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It happened a couple years ago, but it can happen again tomorrow. It was Sept. 18, 2009; an ordinary day for the firefighter/emergency medical technicians of Naval District Washington/NAS Patuxent River Fire & Emergency Services Stations I and II. Some were answering emails, others were checking apparatus inventory, and a few were taking a break between work assignments.

Then the house bells sounded, signaling an emergency. All hands immediately leaped into action, donning their personal protective equipment and rolling out their vehicles.

"Dispatch will tell us what type of emergency it is," said Lt. Joe Bean, firefighter/EMT with Station II.

On that day, they received word that a T-38 twin-jet trainer aircraft had skidded off the end of a runway.

A fire engine and ambulance were dispatched from Station II with the primary mission of locating the pilots and assessing their medical needs.

With a T-38 involved, a chief officer, fire engine, crash trucks and crews from Station I were also dispatched with the primary purpose of securing the aircraft.

Crash trucks are special aircraft rescue firefighting vehicles designed for use on airstrips.

"A crash truck will carry 3,000 gallons of water and 420 gallons of foam and deal exclusively with Class B fires, and incidents involving aircraft" Bean explained. Class B is a classification of fire that involves flammable gases or liquids, such as jet fuel.

Battalion Chief Charles Adams of Station I recalled that when emergency crews arrived, the pilots had already ejected, but the aircraft was still running and the grass surrounding the jet was on fire.

"One crew located the pilots and the others extinguished the fire and directed water into the intake to shut off the aircraft," he said. "Then they climbed into the cockpit and manipulated the proper controls to cut off the fuel supply."

The aircraft was secured, the grass fire was extinguished, the pilots were transported to a trauma center according to protocol, and all that was left was the cleanup, restocking of equipment, routine decontamination of the ambulance and about 45 minutes of paperwork to fill out regarding the incident.

Such efficiency doesn't come easily. Basic training involves 165 classroom hours and continuing education to maintain certification.

"Certification is good for three years," Adams said, "and within those three years you must earn 24 hours of continuing education including 12 hours of skills practice and 12 hours of classroom instruction in medical, trauma and local option." Local option training might include hazmat (hazardous materials), field operations or emergency driving.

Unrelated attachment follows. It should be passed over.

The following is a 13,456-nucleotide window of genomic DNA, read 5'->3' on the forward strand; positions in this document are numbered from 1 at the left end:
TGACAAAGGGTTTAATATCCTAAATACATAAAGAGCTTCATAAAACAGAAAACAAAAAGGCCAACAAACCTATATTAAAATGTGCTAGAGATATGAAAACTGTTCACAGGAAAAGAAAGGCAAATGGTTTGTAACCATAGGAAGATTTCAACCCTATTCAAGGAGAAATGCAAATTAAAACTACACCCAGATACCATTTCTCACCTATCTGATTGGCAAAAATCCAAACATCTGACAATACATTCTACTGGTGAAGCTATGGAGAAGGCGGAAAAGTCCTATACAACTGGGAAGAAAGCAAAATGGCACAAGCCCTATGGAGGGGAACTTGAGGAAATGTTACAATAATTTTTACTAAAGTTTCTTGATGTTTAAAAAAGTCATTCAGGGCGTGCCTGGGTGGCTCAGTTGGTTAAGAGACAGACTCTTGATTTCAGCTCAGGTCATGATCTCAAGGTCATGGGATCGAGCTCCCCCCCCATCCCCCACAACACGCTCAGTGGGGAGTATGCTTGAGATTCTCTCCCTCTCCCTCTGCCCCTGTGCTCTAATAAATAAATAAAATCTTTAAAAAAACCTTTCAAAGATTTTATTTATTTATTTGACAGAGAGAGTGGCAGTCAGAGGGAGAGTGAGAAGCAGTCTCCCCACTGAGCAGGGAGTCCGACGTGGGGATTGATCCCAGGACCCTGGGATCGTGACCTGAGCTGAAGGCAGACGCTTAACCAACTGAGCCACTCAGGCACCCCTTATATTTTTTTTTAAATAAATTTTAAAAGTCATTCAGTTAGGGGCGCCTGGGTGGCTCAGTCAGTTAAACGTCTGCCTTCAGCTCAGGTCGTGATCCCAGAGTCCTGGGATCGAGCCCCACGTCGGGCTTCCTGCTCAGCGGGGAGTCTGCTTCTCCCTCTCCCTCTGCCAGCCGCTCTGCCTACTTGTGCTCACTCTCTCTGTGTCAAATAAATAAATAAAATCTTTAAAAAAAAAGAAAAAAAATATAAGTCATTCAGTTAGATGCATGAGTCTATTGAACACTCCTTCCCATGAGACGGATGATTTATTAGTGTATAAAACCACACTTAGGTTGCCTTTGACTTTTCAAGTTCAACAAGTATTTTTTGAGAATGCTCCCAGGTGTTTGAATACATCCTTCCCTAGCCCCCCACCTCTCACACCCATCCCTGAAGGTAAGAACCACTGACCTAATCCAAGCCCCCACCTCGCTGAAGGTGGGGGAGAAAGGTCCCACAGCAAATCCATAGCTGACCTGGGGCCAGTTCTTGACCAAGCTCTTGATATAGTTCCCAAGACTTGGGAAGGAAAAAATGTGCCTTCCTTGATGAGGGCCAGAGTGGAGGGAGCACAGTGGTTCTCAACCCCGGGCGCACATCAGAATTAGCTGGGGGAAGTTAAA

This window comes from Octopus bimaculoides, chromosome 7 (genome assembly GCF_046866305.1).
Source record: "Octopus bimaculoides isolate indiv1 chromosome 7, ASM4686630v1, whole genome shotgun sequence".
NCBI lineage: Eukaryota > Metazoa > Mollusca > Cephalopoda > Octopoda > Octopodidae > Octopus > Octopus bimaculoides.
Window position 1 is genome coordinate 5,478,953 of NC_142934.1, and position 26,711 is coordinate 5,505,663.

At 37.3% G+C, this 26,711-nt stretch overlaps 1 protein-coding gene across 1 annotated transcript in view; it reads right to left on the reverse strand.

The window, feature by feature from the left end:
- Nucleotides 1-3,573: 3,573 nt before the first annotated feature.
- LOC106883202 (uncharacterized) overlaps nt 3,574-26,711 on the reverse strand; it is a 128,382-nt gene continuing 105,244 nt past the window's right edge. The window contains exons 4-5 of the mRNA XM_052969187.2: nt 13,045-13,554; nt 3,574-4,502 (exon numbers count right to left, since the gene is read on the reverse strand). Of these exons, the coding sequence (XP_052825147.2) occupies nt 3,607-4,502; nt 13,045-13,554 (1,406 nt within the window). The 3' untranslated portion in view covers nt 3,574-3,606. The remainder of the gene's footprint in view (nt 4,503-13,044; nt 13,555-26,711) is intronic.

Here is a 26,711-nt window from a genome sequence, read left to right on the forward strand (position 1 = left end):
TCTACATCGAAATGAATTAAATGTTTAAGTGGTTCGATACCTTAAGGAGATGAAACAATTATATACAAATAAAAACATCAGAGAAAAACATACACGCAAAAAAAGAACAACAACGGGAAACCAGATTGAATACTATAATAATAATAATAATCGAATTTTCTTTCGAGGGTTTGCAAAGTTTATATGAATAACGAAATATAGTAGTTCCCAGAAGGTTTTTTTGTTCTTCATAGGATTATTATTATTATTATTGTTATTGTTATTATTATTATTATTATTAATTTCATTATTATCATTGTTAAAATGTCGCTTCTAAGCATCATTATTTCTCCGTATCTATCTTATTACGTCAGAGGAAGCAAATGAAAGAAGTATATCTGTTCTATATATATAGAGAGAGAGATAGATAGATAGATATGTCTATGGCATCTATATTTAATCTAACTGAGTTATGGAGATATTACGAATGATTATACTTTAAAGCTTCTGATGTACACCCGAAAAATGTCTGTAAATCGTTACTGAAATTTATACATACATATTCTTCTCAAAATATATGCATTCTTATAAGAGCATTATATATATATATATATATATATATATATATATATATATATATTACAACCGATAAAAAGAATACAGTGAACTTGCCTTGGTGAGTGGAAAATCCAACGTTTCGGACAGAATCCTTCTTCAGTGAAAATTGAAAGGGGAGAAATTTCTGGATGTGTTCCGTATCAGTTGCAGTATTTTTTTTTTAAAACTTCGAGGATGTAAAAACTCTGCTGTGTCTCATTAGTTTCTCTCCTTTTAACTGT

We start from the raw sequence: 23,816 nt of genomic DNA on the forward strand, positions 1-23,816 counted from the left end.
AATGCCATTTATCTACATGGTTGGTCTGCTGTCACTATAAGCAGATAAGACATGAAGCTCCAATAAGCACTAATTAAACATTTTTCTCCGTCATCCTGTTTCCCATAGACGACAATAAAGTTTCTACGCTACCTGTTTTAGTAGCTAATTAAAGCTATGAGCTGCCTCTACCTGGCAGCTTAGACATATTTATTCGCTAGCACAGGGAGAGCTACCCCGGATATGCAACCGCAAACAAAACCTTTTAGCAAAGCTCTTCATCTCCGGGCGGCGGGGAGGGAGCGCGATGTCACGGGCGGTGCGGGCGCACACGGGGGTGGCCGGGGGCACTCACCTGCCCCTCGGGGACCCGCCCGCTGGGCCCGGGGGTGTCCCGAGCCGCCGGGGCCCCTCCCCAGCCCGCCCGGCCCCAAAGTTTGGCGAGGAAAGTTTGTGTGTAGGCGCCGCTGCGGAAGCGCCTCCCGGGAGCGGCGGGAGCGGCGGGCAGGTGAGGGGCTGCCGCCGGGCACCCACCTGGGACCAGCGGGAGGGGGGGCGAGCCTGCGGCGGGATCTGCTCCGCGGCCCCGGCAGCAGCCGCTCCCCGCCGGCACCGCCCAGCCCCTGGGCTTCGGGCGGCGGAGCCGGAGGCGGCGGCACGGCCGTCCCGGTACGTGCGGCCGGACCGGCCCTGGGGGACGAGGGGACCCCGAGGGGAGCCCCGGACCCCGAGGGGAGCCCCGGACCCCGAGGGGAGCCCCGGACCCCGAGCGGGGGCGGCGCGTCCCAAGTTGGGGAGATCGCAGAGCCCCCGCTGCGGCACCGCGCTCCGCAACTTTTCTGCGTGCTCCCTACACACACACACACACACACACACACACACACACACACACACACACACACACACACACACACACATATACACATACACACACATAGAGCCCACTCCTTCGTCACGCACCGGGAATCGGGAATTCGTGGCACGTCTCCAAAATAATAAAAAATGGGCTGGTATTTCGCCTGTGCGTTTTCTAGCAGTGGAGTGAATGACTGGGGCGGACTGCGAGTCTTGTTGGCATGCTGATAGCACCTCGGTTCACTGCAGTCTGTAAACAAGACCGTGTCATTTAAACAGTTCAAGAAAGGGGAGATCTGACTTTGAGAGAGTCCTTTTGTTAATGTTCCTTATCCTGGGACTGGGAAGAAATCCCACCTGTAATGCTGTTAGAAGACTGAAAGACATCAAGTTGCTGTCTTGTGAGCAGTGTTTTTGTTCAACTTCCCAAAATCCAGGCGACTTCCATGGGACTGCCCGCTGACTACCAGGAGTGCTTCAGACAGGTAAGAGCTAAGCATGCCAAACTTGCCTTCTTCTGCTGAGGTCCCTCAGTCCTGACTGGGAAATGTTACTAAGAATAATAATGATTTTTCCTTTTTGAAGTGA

Classes are administered by the Maryland Fire and Rescue Institute, the state's fire and emergency service training agency. Testing and certification come under the auspices of the Maryland Institute of Emergency Medical Services Systems, which oversees and coordinates all components of the statewide EMS system.

Pax firefighter/EMTs must additionally be certified as airport firefighters, Adams said. That involves learning about the various aircraft on base including specific craft hazards, danger areas, how to shut off fuel supply, and the location and safe procedures of ejection devices for the safety of the pilots and fire rescue crews.

Training updates are a constant. Each month, different topics are covered. Past months have included live fire training, respiratory protection, types of building construction, back injury prevention, basic sign language, hose testing, and musculoskeletal care. Future sessions will cover asbestos/lead awareness, radiation safety and reproductive hazards, among others.

Most emergencies do not involve aircraft.

"We're often called out to the Child Development Center after a child has fallen or bumped his head," Adams said. "We're responsible for everyone at Pax."

Commander, Naval Installation Command, or CNIC, recently presented life-saving awards to seven firefighter/EMTs for two separate incidents. One involved an individual on base who had collapsed in an office building from cardiac arrest, and the other involved a Leonardtown resident who was not breathing. In the latter incident, a Pax ambulance had just transported a patient to St. Mary's Hospital and was pulling out of the parking lot when the call came in. Being closest to the victim, they responded to the Leonardtown emergency. In both cases, the victims were successfully revived through CPR and defibrillation.

While the installation is their primary territory, Pax firefighter/EMTs have a mutual aid agreement with St. Mary's County and will respond if they are the closest to an emergency scene or if there is an incident at the county municipal airport.

Currently the firefighter/EMTs work a 24 hour-on/24 hour-off shift, but Adams said starting Oct. 7, they will begin working a 48 hour-on/72 hour-off work shift breaking into seven groups with three of those groups on duty per day. "That means there will be 27 people working each day," he explained.